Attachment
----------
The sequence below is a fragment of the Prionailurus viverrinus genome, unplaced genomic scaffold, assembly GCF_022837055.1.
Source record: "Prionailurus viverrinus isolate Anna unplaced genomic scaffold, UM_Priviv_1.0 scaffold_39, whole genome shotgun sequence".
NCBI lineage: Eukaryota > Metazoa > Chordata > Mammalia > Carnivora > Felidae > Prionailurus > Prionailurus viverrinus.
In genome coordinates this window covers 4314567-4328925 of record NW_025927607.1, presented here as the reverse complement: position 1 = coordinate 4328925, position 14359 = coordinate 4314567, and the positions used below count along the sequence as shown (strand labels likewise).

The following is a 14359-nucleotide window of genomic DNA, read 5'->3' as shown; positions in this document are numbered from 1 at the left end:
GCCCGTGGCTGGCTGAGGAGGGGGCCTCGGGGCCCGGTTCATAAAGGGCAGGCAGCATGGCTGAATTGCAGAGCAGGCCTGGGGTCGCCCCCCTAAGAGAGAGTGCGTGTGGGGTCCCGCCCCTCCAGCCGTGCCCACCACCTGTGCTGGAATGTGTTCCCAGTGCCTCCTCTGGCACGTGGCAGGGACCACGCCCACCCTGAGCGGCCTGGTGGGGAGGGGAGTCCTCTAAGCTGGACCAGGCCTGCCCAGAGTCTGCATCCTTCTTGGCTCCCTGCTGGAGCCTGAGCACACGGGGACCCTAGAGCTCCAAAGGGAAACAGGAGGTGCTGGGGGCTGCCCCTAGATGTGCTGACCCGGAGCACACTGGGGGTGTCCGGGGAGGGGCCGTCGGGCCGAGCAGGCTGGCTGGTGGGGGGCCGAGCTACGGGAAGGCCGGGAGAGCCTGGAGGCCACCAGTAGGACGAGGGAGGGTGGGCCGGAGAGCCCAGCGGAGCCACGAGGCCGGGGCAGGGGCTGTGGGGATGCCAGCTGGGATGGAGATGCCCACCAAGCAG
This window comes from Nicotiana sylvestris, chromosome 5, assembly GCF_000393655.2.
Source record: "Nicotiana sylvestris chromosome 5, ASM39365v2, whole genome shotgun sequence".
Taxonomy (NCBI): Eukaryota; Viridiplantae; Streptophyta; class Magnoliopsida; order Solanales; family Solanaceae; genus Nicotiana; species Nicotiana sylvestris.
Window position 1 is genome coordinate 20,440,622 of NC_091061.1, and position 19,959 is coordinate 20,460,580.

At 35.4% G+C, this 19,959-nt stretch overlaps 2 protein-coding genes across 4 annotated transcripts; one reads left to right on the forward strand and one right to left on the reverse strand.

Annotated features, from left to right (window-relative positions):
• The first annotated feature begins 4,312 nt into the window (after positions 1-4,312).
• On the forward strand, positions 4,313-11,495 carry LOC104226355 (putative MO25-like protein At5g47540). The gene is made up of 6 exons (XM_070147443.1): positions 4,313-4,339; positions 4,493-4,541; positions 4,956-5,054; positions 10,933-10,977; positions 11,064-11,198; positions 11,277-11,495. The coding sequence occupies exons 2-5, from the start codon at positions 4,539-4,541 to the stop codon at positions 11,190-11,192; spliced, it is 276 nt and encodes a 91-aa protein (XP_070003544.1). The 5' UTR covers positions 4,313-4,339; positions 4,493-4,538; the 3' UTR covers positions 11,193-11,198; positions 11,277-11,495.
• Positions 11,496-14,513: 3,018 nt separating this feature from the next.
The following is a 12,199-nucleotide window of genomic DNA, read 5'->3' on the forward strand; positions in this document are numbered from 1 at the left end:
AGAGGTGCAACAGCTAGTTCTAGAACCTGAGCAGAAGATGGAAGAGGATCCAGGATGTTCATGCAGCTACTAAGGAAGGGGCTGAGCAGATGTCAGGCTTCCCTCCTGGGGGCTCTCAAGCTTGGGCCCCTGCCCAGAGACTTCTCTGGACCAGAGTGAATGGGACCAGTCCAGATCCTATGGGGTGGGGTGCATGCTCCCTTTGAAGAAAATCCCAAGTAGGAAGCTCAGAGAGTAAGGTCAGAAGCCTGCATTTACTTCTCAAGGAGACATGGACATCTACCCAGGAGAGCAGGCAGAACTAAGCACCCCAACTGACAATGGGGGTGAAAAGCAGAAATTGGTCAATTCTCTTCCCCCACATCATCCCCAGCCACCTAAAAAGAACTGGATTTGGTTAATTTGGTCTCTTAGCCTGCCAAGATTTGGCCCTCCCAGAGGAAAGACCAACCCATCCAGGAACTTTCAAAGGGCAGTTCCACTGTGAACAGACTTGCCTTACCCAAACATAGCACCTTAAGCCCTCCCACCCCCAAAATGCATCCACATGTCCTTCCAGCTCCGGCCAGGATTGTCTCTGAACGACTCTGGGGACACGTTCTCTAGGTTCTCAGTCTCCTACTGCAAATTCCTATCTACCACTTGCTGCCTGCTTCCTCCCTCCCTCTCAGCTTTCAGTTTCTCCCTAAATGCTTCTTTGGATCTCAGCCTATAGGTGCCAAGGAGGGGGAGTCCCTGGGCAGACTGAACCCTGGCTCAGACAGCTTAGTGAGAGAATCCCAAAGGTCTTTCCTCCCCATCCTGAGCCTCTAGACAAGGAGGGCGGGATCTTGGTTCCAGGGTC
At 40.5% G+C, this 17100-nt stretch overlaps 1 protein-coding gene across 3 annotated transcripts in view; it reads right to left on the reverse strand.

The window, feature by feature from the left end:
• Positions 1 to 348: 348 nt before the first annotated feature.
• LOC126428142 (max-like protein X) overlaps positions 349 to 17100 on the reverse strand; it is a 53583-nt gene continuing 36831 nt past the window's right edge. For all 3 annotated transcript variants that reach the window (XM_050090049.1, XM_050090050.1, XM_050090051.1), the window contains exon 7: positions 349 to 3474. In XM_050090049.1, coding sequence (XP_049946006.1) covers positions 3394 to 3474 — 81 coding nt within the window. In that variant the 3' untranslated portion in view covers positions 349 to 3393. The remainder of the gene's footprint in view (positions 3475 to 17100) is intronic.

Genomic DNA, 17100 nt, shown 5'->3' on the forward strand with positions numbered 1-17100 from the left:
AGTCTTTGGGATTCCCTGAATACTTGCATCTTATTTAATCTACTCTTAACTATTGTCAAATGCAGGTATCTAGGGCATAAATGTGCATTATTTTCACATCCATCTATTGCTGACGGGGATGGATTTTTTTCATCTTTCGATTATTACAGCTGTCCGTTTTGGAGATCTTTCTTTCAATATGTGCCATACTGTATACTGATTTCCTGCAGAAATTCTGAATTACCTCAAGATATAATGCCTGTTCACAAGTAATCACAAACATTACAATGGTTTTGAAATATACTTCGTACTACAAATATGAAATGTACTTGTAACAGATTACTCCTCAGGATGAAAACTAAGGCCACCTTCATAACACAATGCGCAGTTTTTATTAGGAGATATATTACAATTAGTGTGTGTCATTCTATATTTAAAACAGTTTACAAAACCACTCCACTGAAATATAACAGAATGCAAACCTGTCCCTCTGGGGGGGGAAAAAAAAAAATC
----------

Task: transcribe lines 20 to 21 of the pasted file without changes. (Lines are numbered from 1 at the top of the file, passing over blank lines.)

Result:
• Positions 1 to 348: 348 nt before the first annotated feature.
• LOC126428142 (max-like protein X) overlaps positions 349 to 17100 on the reverse strand; it is a 53583-nt gene continuing 36831 nt past the window's right edge. For all 3 annotated transcript variants that reach the window (XM_050090049.1, XM_050090050.1, XM_050090051.1), the window contains exon 7: positions 349 to 3474. In XM_050090049.1, coding sequence (XP_049946006.1) covers positions 3394 to 3474 — 81 coding nt within the window. In that variant the 3' untranslated portion in view covers positions 349 to 3393. The remainder of the gene's footprint in view (positions 3475 to 17100) is intronic.